No visit to Llandudno is complete without a visit to the Great Orme - a limestone headland that dominates the skyline around the town. A walk to the summit is no mean feat, luckily you can also tackle the 8km long circular path around the whole of the headland taking in views as far as the Isle of Man, Anglesey and Snowdonia.
If you want to discover medieval history, Conwy is the place for you to visit.
Located at the heart of the historical town of Conwy and built in the 13th century by Edward I, Conwy Castle is one of four castles that make up Edwards “iron ring” of defence in North Wales alongside castles in Caernarfon, Beaumaris and Harlech.
Conwy Castle is incredibly popular by tourists and local visitors with its exceptionally well-preserved walls and its eight turrets, visitors can ascend one of the towers and make a complete circuit of the battlements and take in the incredible views of the Conwy estuary and beyond.
The town is almost as well known for it’s food and drink as it’s history in recent years, with a host of top quality restaurants and bars within close proximity of each other.
Visit Alfredo’s on the main square for authentic Italian food, or the Midland for some of the best tapas around. The Albion ale house meanwhile is THE must visit pub for local beers in an old school setting - no TV’s or music in this one!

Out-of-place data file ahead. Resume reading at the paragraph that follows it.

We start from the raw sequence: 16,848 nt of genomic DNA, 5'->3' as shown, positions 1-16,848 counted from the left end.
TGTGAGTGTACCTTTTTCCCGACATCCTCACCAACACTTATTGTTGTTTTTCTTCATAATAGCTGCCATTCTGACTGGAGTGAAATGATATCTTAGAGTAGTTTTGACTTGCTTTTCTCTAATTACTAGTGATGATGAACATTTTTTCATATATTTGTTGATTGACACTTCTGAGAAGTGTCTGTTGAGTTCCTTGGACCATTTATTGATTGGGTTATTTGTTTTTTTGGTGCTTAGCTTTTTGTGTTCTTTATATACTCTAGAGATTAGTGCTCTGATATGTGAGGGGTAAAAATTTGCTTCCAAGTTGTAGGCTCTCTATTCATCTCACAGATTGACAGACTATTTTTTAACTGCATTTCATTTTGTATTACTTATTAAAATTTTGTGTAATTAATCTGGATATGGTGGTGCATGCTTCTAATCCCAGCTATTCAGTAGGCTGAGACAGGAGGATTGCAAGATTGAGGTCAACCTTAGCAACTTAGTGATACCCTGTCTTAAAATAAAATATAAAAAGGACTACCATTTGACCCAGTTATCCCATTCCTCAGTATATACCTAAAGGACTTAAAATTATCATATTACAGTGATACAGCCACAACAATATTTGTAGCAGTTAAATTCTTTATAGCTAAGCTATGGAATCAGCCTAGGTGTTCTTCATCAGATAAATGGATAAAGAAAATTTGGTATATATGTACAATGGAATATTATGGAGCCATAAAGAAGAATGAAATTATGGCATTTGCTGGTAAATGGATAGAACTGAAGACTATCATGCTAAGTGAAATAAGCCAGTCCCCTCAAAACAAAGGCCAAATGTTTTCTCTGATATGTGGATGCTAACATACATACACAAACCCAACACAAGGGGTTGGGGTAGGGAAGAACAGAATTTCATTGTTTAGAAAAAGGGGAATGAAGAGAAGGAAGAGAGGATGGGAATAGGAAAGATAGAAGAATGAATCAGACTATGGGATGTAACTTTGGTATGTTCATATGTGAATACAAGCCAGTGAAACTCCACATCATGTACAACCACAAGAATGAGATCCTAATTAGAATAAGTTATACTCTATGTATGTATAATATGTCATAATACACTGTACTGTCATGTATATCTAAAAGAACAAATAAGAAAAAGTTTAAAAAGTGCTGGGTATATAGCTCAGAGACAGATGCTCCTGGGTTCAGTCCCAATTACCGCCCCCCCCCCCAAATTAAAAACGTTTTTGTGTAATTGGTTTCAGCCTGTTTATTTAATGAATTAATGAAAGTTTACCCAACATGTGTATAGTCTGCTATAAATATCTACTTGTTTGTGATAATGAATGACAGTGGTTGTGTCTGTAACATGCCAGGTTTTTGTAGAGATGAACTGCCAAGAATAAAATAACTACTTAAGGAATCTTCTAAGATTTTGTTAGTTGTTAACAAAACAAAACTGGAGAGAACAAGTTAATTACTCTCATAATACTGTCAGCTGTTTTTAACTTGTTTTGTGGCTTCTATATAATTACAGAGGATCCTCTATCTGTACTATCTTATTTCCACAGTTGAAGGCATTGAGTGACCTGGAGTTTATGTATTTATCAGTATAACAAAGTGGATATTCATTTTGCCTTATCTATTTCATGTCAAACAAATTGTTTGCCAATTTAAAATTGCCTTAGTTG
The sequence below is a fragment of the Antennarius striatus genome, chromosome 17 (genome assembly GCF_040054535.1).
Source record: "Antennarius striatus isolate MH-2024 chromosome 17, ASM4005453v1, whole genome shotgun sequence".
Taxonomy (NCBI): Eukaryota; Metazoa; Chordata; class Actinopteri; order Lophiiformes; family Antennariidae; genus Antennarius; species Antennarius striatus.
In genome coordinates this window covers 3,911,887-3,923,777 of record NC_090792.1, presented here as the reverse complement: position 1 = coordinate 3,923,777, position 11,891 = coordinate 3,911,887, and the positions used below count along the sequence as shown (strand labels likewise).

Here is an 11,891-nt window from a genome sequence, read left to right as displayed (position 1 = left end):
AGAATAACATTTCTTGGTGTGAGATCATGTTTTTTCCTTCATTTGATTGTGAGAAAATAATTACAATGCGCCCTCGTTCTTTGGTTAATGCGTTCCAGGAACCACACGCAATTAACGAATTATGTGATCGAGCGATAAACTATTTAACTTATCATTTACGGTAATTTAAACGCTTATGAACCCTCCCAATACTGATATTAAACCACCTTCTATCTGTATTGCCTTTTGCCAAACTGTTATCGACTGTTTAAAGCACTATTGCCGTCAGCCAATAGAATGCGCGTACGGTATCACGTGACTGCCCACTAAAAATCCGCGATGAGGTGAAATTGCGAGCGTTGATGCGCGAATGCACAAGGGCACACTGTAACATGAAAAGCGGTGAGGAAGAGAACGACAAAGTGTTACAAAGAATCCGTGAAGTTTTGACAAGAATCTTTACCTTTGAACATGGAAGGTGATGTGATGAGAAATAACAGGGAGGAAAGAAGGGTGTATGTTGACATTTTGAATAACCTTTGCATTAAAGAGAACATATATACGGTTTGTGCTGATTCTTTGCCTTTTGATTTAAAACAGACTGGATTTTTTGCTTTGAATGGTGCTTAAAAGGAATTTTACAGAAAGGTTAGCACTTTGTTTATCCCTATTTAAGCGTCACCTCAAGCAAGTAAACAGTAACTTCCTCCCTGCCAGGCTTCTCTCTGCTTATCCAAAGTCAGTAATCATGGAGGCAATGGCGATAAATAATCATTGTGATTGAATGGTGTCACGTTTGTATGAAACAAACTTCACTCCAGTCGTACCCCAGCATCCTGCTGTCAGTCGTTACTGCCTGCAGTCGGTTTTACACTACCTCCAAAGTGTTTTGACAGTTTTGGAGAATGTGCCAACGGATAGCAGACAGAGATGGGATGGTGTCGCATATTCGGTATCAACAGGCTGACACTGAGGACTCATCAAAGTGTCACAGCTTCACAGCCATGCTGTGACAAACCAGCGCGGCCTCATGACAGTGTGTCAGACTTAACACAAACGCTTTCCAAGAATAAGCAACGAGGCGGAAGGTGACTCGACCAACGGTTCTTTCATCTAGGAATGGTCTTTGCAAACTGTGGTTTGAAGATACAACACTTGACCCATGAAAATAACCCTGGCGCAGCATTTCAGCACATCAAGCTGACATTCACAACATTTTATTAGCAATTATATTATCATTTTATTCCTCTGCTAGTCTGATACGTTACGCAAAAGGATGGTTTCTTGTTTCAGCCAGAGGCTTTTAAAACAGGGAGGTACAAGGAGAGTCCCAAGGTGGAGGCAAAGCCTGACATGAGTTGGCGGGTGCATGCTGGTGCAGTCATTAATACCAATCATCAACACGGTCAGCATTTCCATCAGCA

6. Plas y Brenin | Capel Curig
A short drive from Betws y Coed will bring you to another hidden gem in the heart of Snowdonia - Plas y Brenin National Outdoor Centre.
For all those who seek adventure, this is a must visit destination. This national outdoor centre is a great day for activity as it offers you the opportunity to hike, bike, paddle, climb and even ski on it’s private dry slope course.
Plas y Brenin is also the best place to start your ascent of the popular Moel Siabod - a strenuous but rewarding ‘mountain’ with far reaching views, including of the Snowdon horseshoe and the Irish Sea.
Whether your seeking adventure individually or with the family there are sporting sessions to suit everyone. In the heart of Snowdonia, it is the perfect environment to learn a new skill!
Portmeirion is a little bit further afield from RWST, but bear with us - this one is well worth the extra effort!
Built by famed architect Clough Williams-Ellis at the turn of the 20th century, Portmeirion is an Italianate village set against the stunning backdrop of the Dwyryd estuary and South Snowdonia’s mountain ranges.
A wander around its quirky streets and squares will reveal a host of independent shops, gardens, cafe and even a spa resort. It’s not hard to see why this spectacular location is one of the Wales’ most loved tourist attractions.
Before leaving, a wander through the natural gardens are a must - there are 19 miles of pathways which cut through forests, secret spaces, and coastal coves.
Find out more about a stay at RWST by checking our availability here. RWST Holiday Lodges is a dog friendly, riverside location in Llanrwst in the Conwy Valley.